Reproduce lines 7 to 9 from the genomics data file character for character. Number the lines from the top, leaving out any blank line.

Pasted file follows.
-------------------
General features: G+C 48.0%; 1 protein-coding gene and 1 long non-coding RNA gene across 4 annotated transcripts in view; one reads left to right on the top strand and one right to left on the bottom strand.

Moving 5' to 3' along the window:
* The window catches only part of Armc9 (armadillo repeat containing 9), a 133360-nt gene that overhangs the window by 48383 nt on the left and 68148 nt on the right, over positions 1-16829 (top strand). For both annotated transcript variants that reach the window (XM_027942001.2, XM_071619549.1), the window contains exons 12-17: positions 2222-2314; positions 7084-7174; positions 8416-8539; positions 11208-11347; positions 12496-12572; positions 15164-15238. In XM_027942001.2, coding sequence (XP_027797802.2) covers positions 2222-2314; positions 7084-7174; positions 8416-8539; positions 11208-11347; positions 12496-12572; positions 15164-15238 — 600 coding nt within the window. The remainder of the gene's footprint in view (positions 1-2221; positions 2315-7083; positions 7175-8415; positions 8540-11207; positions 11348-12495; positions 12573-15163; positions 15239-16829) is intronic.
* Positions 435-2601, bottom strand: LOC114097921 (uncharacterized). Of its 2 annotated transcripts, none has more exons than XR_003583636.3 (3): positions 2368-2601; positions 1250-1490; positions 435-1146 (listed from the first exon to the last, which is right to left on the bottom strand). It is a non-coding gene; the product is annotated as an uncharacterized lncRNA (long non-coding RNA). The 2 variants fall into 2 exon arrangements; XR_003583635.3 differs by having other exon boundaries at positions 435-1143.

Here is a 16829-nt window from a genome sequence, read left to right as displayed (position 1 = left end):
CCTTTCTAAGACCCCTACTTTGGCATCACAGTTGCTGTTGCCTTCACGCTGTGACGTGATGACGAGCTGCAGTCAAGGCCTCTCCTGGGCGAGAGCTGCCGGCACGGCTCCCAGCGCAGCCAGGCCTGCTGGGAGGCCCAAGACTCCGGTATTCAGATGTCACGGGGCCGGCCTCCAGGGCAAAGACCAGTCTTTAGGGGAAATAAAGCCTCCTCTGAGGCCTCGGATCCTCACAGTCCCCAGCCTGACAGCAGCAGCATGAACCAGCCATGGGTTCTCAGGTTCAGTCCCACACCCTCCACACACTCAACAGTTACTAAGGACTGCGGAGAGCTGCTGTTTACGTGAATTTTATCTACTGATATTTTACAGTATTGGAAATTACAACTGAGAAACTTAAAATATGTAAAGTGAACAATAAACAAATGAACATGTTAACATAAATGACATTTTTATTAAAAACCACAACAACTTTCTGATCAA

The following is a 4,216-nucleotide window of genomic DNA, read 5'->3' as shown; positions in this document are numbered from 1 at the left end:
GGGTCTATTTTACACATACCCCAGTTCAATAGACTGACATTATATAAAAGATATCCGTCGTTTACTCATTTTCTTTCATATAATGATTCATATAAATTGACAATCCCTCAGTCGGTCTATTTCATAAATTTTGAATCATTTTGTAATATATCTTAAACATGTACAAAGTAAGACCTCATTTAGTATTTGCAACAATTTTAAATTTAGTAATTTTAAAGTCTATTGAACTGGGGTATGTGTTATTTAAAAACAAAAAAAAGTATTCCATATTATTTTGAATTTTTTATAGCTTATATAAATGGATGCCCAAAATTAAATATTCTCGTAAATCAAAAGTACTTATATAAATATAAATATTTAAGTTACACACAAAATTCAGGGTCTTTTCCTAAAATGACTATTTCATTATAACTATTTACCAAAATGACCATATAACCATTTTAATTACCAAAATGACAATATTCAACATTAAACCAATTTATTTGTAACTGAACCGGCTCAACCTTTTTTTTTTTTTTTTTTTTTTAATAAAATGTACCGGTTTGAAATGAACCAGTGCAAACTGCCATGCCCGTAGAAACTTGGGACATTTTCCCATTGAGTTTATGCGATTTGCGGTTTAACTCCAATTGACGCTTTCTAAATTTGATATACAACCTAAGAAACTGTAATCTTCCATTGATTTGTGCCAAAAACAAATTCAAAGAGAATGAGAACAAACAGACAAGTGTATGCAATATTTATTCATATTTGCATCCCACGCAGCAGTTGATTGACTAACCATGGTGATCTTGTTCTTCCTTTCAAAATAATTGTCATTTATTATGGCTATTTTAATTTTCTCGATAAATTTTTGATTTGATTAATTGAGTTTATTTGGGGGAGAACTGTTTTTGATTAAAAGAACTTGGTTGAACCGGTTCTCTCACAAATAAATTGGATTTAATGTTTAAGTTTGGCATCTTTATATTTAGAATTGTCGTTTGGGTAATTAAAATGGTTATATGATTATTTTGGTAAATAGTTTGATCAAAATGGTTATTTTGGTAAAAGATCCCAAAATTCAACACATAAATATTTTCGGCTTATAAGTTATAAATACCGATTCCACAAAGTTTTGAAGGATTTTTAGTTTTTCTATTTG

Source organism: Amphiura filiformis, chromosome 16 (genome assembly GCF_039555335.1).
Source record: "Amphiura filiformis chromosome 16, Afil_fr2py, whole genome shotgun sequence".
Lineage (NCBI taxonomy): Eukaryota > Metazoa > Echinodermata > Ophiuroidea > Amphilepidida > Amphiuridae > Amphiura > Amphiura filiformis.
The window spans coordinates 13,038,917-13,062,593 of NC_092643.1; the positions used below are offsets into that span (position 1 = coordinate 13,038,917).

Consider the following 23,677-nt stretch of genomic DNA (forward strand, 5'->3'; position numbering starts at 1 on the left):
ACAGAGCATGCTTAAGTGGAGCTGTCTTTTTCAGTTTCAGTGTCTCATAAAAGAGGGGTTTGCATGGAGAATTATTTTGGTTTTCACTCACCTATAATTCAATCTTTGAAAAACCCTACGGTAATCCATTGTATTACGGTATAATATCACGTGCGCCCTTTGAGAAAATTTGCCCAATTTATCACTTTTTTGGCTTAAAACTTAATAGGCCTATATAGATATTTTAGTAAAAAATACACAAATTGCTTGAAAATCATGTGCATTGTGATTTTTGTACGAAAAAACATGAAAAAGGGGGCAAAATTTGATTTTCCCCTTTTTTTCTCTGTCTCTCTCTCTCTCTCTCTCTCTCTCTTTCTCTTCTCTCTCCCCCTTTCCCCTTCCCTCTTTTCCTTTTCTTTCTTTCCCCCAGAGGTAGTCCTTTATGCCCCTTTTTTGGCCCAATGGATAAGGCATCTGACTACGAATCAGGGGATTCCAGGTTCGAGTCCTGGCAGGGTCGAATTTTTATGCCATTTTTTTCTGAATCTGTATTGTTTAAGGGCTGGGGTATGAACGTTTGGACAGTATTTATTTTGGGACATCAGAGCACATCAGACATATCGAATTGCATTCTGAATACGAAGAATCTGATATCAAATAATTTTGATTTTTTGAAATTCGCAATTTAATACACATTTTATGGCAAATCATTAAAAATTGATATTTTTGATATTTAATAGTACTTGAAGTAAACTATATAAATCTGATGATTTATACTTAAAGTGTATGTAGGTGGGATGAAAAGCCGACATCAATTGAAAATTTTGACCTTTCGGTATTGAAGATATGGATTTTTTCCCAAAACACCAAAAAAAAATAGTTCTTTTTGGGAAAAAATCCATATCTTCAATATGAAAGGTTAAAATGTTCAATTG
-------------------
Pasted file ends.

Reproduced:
The following is a 4,216-nucleotide window of genomic DNA, read 5'->3' as shown; positions in this document are numbered from 1 at the left end:
GGGTCTATTTTACACATACCCCAGTTCAATAGACTGACATTATATAAAAGATATCCGTCGTTTACTCATTTTCTTTCATATAATGATTCATATAAATTGACAATCCCTCAGTCGGTCTATTTCATAAATTTTGAATCATTTTGTAATATATCTTAAACATGTACAAAGTAAGACCTCATTTAGTATTTGCAACAATTTTAAATTTAGTAATTTTAAAGTCTATTGAACTGGGGTATGTGTTATTTAAAAACAAAAAAAAGTATTCCATATTATTTTGAATTTTTTATAGCTTATATAAATGGATGCCCAAAATTAAATATTCTCGTAAATCAAAAGTACTTATATAAATATAAATATTTAAGTTACACACAAAATTCAGGGTCTTTTCCTAAAATGACTATTTCATTATAACTATTTACCAAAATGACCATATAACCATTTTAATTACCAAAATGACAATATTCAACATTAAACCAATTTATTTGTAACTGAACCGGCTCAACCTTTTTTTTTTTTTTTTTTTTTTAATAAAATGTACCGGTTTGAAATGAACCAGTGCAAACTGCCATGCCCGTAGAAACTTGGGACATTTTCCCATTGAGTTTATGCGATTTGCGGTTTAACTCCAATTGACGCTTTCTAAATTTGATATACAACCTAAGAAACTGTAATCTTCCATTGATTTGTGCCAAAAACAAATTCAAAGAGAATGAGAACAAACAGACAAGTGTATGCAATATTTATTCATATTTGCATCCCACGCAGCAGTTGATTGACTAACCATGGTGATCTTGTTCTTCCTTTCAAAATAATTGTCATTTATTATGGCTATTTTAATTTTCTCGATAAATTTTTGATTTGATTAATTGAGTTTATTTGGGGGAGAACTGTTTTTGATTAAAAGAACTTGGTTGAACCGGTTCTCTCACAAATAAATTGGATTTAATGTTTAAGTTTGGCATCTTTATATTTAGAATTGTCGTTTGGGTAATTAAAATGGTTATATGATTATTTTGGTAAATAGTTTGATCAAAATGGTTATTTTGGTAAAAGATCCCAAAATTCAACACATAAATATTTTCGGCTTATAAGTTATAAATACCGATTCCACAAAGTTTTGAAGGATTTTTAGTTTTTCTATTTG

Source organism: Amphiura filiformis, chromosome 16 (genome assembly GCF_039555335.1).